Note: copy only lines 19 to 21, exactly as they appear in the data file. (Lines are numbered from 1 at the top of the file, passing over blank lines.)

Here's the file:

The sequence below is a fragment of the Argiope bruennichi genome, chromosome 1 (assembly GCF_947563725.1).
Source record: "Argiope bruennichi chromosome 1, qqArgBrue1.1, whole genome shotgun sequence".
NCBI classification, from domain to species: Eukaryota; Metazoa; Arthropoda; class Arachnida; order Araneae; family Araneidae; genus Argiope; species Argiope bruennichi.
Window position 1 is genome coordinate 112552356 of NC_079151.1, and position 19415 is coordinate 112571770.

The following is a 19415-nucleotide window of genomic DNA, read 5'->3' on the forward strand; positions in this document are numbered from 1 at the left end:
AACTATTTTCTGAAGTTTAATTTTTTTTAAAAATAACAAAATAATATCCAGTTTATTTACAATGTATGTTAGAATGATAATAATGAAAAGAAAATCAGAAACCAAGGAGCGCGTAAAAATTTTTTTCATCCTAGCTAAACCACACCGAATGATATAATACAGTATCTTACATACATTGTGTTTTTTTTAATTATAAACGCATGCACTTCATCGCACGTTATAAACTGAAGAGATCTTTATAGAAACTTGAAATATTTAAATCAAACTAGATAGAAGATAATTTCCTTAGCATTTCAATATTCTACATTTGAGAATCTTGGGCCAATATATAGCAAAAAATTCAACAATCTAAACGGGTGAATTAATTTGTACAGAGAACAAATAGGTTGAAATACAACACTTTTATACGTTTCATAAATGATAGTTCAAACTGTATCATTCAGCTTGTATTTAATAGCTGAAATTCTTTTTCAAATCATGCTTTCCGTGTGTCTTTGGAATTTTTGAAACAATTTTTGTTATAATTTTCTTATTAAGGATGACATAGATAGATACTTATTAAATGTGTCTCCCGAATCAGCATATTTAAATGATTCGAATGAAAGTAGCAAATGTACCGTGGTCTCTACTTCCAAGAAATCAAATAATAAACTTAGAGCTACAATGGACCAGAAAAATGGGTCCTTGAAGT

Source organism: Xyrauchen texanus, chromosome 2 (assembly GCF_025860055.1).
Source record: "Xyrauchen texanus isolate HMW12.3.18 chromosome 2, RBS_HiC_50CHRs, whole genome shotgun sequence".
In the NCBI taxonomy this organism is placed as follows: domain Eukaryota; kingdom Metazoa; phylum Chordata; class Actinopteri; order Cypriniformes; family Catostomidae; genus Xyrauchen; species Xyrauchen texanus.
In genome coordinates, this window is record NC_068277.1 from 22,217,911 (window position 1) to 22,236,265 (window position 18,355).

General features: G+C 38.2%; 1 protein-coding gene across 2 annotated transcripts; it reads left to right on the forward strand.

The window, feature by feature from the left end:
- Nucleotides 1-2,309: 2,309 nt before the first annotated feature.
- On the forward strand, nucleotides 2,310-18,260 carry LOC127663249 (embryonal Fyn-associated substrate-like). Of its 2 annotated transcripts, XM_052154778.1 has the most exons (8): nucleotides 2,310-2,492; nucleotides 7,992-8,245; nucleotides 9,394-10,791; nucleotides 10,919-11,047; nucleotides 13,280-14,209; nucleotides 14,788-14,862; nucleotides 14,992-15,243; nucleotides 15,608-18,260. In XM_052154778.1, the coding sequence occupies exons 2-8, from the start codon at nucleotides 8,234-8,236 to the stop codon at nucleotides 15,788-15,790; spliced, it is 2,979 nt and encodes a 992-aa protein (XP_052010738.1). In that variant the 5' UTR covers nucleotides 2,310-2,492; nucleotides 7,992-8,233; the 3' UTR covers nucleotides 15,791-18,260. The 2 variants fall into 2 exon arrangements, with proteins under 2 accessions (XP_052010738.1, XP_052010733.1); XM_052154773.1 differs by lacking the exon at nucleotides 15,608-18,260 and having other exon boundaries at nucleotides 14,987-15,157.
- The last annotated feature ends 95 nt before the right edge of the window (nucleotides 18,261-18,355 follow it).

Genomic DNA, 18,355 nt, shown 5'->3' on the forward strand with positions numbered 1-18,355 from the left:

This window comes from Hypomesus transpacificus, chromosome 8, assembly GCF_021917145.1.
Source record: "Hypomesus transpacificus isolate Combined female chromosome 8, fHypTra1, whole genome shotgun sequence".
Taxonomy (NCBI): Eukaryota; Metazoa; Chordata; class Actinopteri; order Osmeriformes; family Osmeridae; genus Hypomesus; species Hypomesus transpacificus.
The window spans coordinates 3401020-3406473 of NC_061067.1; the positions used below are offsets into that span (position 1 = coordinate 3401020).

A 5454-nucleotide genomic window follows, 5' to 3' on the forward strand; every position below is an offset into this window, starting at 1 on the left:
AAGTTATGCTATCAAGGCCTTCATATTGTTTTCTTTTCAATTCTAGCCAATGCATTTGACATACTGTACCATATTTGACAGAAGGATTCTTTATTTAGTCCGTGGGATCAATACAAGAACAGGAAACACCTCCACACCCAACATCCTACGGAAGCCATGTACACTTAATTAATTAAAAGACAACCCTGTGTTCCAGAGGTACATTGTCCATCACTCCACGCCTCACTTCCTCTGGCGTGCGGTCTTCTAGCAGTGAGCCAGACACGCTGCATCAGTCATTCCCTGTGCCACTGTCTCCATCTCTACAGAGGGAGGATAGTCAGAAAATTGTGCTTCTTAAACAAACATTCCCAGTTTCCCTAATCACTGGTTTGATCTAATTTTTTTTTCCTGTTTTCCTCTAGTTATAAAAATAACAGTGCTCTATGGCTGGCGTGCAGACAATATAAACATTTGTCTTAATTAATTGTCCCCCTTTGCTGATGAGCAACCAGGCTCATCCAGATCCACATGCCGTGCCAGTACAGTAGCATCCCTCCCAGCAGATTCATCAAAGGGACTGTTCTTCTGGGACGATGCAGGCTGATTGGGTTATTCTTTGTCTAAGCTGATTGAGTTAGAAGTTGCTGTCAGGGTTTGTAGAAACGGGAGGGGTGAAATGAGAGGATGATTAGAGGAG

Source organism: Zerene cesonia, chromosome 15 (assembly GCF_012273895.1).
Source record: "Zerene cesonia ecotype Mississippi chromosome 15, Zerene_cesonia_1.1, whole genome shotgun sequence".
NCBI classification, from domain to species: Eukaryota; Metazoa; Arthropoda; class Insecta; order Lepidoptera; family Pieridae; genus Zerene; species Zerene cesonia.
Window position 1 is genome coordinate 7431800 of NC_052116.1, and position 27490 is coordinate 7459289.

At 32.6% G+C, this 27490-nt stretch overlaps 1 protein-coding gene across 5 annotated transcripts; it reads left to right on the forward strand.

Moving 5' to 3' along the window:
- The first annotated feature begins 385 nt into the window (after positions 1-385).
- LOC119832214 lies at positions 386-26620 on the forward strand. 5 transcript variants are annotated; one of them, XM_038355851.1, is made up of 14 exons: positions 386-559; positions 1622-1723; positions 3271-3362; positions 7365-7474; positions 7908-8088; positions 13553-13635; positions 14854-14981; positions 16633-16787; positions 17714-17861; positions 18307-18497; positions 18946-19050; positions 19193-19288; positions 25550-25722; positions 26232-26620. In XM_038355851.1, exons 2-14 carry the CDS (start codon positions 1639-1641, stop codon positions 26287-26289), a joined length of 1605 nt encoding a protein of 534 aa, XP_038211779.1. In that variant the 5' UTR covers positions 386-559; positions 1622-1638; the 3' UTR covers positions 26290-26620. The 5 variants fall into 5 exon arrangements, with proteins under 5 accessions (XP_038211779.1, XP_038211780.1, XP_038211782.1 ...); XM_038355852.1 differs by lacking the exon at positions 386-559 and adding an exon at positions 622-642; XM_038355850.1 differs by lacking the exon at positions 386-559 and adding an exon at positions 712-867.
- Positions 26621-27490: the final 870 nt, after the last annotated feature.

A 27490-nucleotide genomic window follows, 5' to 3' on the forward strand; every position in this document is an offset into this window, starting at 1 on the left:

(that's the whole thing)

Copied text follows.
Taxonomy (NCBI): Eukaryota; Metazoa; Chordata; class Actinopteri; order Osmeriformes; family Osmeridae; genus Hypomesus; species Hypomesus transpacificus.
The window spans coordinates 3401020-3406473 of NC_061067.1; the positions used below are offsets into that span (position 1 = coordinate 3401020).

A 5454-nucleotide genomic window follows, 5' to 3' on the forward strand; every position below is an offset into this window, starting at 1 on the left: